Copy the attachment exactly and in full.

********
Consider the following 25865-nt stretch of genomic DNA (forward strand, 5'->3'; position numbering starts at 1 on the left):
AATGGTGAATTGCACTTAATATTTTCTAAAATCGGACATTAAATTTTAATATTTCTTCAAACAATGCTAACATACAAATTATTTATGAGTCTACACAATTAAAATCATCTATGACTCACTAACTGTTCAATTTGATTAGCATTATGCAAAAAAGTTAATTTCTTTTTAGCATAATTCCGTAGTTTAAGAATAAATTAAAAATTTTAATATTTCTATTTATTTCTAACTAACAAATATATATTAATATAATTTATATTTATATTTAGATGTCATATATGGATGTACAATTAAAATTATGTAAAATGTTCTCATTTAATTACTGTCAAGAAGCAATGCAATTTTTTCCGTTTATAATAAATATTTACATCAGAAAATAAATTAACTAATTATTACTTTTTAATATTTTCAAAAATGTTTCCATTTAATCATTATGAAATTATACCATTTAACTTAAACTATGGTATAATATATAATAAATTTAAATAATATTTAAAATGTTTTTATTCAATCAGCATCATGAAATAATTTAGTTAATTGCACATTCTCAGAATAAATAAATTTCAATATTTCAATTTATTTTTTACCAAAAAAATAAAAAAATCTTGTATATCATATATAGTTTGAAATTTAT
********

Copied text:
Consider the following 25865-nt stretch of genomic DNA (forward strand, 5'->3'; position numbering starts at 1 on the left):
AATGGTGAATTGCACTTAATATTTTCTAAAATCGGACATTAAATTTTAATATTTCTTCAAACAATGCTAACATACAAATTATTTATGAGTCTACACAATTAAAATCATCTATGACTCACTAACTGTTCAATTTGATTAGCATTATGCAAAAAAGTTAATTTCTTTTTAGCATAATTCCGTAGTTTAAGAATAAATTAAAAATTTTAATATTTCTATTTATTTCTAACTAACAAATATATATTAATATAATTTATATTTATATTTAGATGTCATATATGGATGTACAATTAAAATTATGTAAAATGTTCTCATTTAATTACTGTCAAGAAGCAATGCAATTTTTTCCGTTTATAATAAATATTTACATCAGAAAATAAATTAACTAATTATTACTTTTTAATATTTTCAAAAATGTTTCCATTTAATCATTATGAAATTATACCATTTAACTTAAACTATGGTATAATATATAATAAATTTAAATAATATTTAAAATGTTTTTATTCAATCAGCATCATGAAATAATTTAGTTAATTGCACATTCTCAGAATAAATAAATTTCAATATTTCAATTTATTTTTTACCAAAAAAATAAAAAAATCTTGTATATCATATATAGTTTGAAATTTAT